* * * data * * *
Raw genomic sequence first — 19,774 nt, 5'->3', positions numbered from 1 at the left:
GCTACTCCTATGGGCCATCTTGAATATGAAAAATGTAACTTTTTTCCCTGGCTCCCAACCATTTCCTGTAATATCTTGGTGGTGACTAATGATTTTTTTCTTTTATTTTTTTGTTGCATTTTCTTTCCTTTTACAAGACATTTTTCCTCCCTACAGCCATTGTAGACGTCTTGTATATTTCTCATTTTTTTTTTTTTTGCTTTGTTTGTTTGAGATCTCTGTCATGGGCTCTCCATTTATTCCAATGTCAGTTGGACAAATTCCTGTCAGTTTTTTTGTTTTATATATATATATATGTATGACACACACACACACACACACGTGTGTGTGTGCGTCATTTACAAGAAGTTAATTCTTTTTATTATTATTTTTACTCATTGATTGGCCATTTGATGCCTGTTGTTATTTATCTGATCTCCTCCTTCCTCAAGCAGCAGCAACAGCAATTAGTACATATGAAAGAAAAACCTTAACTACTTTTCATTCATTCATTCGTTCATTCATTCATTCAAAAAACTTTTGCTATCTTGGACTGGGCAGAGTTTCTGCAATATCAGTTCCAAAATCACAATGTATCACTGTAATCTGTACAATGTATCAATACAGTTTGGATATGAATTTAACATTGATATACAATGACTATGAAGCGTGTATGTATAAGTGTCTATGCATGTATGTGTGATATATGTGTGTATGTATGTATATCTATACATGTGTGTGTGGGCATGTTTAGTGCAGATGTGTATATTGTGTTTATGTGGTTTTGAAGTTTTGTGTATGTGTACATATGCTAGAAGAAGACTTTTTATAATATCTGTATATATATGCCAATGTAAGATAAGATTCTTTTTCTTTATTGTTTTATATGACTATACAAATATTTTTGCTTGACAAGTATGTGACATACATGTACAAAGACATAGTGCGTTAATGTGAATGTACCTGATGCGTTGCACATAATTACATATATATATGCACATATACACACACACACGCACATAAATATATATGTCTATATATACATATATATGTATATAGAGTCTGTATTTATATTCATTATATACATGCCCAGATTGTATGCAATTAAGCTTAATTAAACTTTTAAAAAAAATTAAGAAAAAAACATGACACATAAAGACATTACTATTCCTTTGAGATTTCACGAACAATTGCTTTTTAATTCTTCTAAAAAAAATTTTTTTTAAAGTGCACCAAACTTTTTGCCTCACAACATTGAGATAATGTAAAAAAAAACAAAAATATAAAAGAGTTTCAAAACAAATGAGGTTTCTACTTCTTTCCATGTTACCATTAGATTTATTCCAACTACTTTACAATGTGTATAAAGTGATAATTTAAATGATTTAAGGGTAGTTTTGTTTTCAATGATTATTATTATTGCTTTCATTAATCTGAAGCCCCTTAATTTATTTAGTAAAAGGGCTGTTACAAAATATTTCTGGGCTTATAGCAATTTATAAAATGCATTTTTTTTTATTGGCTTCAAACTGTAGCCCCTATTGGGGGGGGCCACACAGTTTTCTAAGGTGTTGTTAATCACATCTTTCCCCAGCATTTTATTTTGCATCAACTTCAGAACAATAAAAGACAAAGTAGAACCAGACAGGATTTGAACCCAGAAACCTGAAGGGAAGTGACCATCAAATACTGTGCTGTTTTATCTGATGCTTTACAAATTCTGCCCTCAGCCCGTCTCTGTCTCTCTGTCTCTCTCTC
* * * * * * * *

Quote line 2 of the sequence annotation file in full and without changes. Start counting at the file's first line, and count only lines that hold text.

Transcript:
GCTACTCCTATGGGCCATCTTGAATATGAAAAATGTAACTTTTTTCCCTGGCTCCCAACCATTTCCTGTAATATCTTGGTGGTGACTAATGATTTTTTTCTTTTATTTTTTTGTTGCATTTTCTTTCCTTTTACAAGACATTTTTCCTCCCTACAGCCATTGTAGACGTCTTGTATATTTCTCATTTTTTTTTTTTTTGCTTTGTTTGTTTGAGATCTCTGTCATGGGCTCTCCATTTATTCCAATGTCAGTTGGACAAATTCCTGTCAGTTTTTTTGTTTTATATATATATATATGTATGACACACACACACACACACACGTGTGTGTGTGCGTCATTTACAAGAAGTTAATTCTTTTTATTATTATTTTTACTCATTGATTGGCCATTTGATGCCTGTTGTTATTTATCTGATCTCCTCCTTCCTCAAGCAGCAGCAACAGCAATTAGTACATATGAAAGAAAAACCTTAACTACTTTTCATTCATTCATTCGTTCATTCATTCATTCAAAAAACTTTTGCTATCTTGGACTGGGCAGAGTTTCTGCAATATCAGTTCCAAAATCACAATGTATCACTGTAATCTGTACAATGTATCAATACAGTTTGGATATGAATTTAACATTGATATACAATGACTATGAAGCGTGTATGTATAAGTGTCTATGCATGTATGTGTGATATATGTGTGTATGTATGTATATCTATACATGTGTGTGTGGGCATGTTTAGTGCAGATGTGTATATTGTGTTTATGTGGTTTTGAAGTTTTGTGTATGTGTACATATGCTAGAAGAAGACTTTTTATAATATCTGTATATATATGCCAATGTAAGATAAGATTCTTTTTCTTTATTGTTTTATATGACTATACAAATATTTTTGCTTGACAAGTATGTGACATACATGTACAAAGACATAGTGCGTTAATGTGAATGTACCTGATGCGTTGCACATAATTACATATATATATGCACATATACACACACACACGCACATAAATATATATGTCTATATATACATATATATGTATATAGAGTCTGTATTTATATTCATTATATACATGCCCAGATTGTATGCAATTAAGCTTAATTAAACTTTTAAAAAAAATTAAGAAAAAAACATGACACATAAAGACATTACTATTCCTTTGAGATTTCACGAACAATTGCTTTTTAATTCTTCTAAAAAAAATTTTTTTTAAAGTGCACCAAACTTTTTGCCTCACAACATTGAGATAATGTAAAAAAAAACAAAAATATAAAAGAGTTTCAAAACAAATGAGGTTTCTACTTCTTTCCATGTTACCATTAGATTTATTCCAACTACTTTACAATGTGTATAAAGTGATAATTTAAATGATTTAAGGGTAGTTTTGTTTTCAATGATTATTATTATTGCTTTCATTAATCTGAAGCCCCTTAATTTATTTAGTAAAAGGGCTGTTACAAAATATTTCTGGGCTTATAGCAATTTATAAAATGCATTTTTTTTTATTGGCTTCAAACTGTAGCCCCTATTGGGGGGGGCCACACAGTTTTCTAAGGTGTTGTTAATCACATCTTTCCCCAGCATTTTATTTTGCATCAACTTCAGAACAATAAAAGACAAAGTAGAACCAGACAGGATTTGAACCCAGAAACCTGAAGGGAAGTGACCATCAAATACTGTGCTGTTTTATCTGATGCTTTACAAATTCTGCCCTCAGCCCGTCTCTGTCTCTCTGTCTCTCTCTC